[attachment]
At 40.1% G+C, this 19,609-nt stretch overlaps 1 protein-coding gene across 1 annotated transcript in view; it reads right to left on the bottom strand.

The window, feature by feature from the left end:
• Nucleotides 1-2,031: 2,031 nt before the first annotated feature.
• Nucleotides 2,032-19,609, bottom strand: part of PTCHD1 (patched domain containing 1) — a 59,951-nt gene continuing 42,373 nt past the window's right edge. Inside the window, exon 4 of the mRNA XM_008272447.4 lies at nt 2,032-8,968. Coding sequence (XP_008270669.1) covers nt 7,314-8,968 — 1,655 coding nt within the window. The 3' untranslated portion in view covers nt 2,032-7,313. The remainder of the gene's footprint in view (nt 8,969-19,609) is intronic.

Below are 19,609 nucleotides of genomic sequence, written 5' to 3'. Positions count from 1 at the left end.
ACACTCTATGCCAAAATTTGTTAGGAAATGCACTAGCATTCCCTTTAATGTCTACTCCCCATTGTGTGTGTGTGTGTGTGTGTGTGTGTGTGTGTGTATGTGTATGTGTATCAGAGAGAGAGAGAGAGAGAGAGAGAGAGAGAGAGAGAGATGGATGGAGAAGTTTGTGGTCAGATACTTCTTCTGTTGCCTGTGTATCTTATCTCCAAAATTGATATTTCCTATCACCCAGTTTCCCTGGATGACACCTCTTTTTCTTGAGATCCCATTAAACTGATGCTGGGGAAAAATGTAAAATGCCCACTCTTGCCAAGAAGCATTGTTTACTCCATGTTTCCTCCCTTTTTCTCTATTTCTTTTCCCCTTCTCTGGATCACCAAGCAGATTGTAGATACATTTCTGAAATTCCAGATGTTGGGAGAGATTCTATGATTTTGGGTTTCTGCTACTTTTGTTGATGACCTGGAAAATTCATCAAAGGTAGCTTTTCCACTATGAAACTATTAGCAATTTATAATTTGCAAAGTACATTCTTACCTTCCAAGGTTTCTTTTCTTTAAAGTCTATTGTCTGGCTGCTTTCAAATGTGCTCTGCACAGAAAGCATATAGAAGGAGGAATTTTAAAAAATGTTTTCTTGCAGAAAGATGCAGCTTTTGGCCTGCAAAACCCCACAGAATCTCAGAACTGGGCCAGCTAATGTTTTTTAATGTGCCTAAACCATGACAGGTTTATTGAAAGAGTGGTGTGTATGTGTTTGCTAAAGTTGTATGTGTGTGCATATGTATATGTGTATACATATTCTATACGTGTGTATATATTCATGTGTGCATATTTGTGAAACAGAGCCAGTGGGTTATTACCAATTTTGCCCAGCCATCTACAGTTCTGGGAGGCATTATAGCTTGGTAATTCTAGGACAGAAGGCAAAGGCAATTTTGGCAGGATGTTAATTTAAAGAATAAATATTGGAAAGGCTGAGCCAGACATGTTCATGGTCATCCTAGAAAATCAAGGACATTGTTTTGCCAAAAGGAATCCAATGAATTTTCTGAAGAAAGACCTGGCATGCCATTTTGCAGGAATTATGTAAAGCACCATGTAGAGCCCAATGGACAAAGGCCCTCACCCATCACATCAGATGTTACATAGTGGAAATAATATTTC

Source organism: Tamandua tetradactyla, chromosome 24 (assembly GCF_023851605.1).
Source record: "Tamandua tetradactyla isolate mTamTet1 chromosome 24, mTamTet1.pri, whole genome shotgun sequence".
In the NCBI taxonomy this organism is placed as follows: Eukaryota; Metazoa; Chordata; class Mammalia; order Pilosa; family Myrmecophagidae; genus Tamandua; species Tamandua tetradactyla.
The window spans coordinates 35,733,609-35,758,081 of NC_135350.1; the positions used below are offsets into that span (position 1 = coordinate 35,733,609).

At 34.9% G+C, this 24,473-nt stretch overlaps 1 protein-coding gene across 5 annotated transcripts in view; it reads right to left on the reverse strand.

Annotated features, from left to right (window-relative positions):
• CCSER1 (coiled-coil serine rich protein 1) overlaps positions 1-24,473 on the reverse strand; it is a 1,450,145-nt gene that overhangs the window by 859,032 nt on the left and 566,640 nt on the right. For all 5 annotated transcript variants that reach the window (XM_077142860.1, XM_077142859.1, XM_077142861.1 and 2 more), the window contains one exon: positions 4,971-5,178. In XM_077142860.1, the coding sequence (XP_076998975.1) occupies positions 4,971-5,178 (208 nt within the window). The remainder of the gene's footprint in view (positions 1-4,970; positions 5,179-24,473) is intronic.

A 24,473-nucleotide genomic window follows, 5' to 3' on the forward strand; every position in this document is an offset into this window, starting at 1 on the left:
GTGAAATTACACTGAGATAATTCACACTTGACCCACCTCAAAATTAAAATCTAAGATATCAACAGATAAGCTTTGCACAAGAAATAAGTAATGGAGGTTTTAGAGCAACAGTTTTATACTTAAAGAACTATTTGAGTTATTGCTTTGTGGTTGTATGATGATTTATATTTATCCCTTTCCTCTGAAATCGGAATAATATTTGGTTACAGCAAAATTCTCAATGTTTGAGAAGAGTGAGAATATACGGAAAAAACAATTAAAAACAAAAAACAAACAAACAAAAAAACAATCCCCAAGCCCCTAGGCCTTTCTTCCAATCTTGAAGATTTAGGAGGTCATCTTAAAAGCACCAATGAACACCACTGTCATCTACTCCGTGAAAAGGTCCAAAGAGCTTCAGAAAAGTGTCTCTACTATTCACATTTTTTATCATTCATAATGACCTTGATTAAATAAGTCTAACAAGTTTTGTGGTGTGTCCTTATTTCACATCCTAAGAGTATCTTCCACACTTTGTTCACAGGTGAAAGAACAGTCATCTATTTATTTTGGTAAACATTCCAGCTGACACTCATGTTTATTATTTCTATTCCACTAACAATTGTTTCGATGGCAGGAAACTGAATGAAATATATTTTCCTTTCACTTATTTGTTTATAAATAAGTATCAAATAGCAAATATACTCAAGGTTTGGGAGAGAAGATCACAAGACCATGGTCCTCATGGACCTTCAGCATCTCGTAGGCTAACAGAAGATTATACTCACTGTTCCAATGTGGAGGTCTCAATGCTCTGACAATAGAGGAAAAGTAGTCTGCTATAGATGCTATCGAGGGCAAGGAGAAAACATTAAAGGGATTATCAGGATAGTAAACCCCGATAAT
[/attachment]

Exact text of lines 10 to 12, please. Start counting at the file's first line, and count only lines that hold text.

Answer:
The window spans coordinates 35,733,609-35,758,081 of NC_135350.1; the positions used below are offsets into that span (position 1 = coordinate 35,733,609).

At 34.9% G+C, this 24,473-nt stretch overlaps 1 protein-coding gene across 5 annotated transcripts in view; it reads right to left on the reverse strand.

Annotated features, from left to right (window-relative positions):